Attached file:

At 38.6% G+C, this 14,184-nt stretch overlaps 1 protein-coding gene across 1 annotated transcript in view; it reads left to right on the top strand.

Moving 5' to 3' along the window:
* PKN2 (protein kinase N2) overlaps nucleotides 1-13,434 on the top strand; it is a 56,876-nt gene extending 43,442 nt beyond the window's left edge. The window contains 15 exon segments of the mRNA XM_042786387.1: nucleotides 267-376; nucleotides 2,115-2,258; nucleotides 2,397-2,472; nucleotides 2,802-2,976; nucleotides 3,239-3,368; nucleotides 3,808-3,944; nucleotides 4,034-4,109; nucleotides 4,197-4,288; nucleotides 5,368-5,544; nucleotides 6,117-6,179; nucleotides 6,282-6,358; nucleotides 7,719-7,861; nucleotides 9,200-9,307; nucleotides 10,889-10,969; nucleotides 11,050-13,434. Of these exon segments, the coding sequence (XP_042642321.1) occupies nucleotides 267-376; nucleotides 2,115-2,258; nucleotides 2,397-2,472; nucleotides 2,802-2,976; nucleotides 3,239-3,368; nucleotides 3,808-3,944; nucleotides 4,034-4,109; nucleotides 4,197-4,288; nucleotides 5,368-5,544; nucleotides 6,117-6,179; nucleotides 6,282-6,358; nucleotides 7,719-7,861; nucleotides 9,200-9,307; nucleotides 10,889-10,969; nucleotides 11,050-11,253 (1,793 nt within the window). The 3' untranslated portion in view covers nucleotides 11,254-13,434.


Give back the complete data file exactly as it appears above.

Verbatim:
At 38.6% G+C, this 14,184-nt stretch overlaps 1 protein-coding gene across 1 annotated transcript in view; it reads left to right on the top strand.

Moving 5' to 3' along the window:
* PKN2 (protein kinase N2) overlaps nucleotides 1-13,434 on the top strand; it is a 56,876-nt gene extending 43,442 nt beyond the window's left edge. The window contains 15 exon segments of the mRNA XM_042786387.1: nucleotides 267-376; nucleotides 2,115-2,258; nucleotides 2,397-2,472; nucleotides 2,802-2,976; nucleotides 3,239-3,368; nucleotides 3,808-3,944; nucleotides 4,034-4,109; nucleotides 4,197-4,288; nucleotides 5,368-5,544; nucleotides 6,117-6,179; nucleotides 6,282-6,358; nucleotides 7,719-7,861; nucleotides 9,200-9,307; nucleotides 10,889-10,969; nucleotides 11,050-13,434. Of these exon segments, the coding sequence (XP_042642321.1) occupies nucleotides 267-376; nucleotides 2,115-2,258; nucleotides 2,397-2,472; nucleotides 2,802-2,976; nucleotides 3,239-3,368; nucleotides 3,808-3,944; nucleotides 4,034-4,109; nucleotides 4,197-4,288; nucleotides 5,368-5,544; nucleotides 6,117-6,179; nucleotides 6,282-6,358; nucleotides 7,719-7,861; nucleotides 9,200-9,307; nucleotides 10,889-10,969; nucleotides 11,050-11,253 (1,793 nt within the window). The 3' untranslated portion in view covers nucleotides 11,254-13,434.